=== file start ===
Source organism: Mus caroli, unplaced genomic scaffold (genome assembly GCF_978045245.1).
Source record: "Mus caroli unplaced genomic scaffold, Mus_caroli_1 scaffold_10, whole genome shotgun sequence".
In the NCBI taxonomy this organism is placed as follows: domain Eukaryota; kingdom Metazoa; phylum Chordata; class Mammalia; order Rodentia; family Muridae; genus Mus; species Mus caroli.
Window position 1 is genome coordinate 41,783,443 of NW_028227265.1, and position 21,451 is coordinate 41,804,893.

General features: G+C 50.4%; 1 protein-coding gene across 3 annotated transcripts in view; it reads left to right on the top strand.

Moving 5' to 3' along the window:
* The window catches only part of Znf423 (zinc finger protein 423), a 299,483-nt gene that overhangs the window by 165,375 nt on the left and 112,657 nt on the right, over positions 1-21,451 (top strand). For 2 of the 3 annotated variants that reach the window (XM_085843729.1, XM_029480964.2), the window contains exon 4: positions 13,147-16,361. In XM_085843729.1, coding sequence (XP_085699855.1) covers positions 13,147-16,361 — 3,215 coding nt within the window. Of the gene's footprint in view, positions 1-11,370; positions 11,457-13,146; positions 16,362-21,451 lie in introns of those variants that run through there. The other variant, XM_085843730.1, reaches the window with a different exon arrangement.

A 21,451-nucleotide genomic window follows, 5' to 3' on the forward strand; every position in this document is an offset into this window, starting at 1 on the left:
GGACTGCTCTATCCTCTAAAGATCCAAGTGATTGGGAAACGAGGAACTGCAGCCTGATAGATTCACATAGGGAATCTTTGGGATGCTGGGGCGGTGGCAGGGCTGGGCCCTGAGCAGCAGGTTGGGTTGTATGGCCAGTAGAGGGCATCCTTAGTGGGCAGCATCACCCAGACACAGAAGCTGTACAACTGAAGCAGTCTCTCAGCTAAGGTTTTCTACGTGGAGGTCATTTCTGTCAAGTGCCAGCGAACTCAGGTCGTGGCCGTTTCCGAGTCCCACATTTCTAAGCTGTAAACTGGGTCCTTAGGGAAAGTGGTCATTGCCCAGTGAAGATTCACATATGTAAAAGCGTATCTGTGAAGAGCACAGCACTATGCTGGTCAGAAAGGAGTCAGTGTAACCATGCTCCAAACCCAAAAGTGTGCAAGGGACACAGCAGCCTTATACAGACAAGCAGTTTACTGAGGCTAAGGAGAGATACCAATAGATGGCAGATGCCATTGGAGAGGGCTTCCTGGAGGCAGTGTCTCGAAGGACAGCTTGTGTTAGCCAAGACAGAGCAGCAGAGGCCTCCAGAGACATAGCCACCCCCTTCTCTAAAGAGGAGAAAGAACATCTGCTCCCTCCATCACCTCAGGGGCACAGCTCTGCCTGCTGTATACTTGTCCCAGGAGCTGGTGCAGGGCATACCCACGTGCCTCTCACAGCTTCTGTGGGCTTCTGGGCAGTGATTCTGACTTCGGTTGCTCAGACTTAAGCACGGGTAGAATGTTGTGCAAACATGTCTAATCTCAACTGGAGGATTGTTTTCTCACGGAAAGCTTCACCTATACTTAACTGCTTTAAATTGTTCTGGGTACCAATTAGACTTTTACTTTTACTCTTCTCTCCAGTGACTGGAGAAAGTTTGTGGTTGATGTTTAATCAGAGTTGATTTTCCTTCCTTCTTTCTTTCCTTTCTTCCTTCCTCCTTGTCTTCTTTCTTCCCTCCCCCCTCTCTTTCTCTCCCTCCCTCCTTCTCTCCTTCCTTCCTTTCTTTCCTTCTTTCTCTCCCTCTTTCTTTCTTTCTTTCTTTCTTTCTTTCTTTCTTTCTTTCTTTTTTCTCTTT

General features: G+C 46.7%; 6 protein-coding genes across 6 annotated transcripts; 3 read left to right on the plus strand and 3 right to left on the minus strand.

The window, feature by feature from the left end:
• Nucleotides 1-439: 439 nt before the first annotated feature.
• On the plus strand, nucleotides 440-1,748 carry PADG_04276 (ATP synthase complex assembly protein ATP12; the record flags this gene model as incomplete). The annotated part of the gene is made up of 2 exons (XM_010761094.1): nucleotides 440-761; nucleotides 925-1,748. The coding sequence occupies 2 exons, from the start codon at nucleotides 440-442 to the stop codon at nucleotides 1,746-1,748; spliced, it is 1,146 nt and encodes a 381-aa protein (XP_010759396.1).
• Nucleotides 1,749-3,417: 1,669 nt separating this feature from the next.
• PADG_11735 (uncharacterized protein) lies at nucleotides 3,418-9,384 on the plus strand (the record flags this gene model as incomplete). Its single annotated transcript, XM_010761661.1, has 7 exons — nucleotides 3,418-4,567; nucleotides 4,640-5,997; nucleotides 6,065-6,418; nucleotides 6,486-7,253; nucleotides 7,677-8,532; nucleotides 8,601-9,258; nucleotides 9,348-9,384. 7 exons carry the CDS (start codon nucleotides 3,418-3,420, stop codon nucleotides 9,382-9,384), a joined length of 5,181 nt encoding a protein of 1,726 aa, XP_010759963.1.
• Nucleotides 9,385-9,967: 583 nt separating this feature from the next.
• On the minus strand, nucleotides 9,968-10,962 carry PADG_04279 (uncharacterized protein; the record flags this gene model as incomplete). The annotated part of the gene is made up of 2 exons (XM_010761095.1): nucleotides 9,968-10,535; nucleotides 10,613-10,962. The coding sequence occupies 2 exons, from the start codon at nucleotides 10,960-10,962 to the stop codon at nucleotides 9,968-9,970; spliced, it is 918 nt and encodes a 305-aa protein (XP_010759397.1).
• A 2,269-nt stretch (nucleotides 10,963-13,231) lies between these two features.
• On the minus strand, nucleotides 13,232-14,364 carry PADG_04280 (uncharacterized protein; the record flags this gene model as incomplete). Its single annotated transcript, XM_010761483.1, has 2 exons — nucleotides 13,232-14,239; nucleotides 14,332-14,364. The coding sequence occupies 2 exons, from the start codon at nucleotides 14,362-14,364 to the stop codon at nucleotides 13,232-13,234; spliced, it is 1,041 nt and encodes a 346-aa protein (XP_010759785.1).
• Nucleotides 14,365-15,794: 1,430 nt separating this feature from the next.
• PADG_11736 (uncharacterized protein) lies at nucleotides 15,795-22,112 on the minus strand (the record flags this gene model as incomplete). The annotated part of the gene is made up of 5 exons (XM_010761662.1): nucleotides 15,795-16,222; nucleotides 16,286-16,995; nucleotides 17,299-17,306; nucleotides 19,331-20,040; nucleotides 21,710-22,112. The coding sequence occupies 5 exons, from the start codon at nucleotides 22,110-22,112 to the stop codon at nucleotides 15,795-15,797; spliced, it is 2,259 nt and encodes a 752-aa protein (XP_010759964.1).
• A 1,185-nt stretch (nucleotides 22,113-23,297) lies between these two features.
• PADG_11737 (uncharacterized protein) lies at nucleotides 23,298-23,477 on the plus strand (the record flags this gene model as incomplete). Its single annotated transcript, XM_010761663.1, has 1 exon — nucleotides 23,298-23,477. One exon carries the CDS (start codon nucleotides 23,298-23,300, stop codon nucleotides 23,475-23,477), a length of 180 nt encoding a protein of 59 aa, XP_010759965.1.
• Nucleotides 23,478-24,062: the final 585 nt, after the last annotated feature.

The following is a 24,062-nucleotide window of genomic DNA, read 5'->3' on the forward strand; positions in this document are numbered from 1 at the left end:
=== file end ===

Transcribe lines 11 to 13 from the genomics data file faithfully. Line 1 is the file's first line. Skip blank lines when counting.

The window, feature by feature from the left end:
• Nucleotides 1-439: 439 nt before the first annotated feature.
• On the plus strand, nucleotides 440-1,748 carry PADG_04276 (ATP synthase complex assembly protein ATP12; the record flags this gene model as incomplete). The annotated part of the gene is made up of 2 exons (XM_010761094.1): nucleotides 440-761; nucleotides 925-1,748. The coding sequence occupies 2 exons, from the start codon at nucleotides 440-442 to the stop codon at nucleotides 1,746-1,748; spliced, it is 1,146 nt and encodes a 381-aa protein (XP_010759396.1).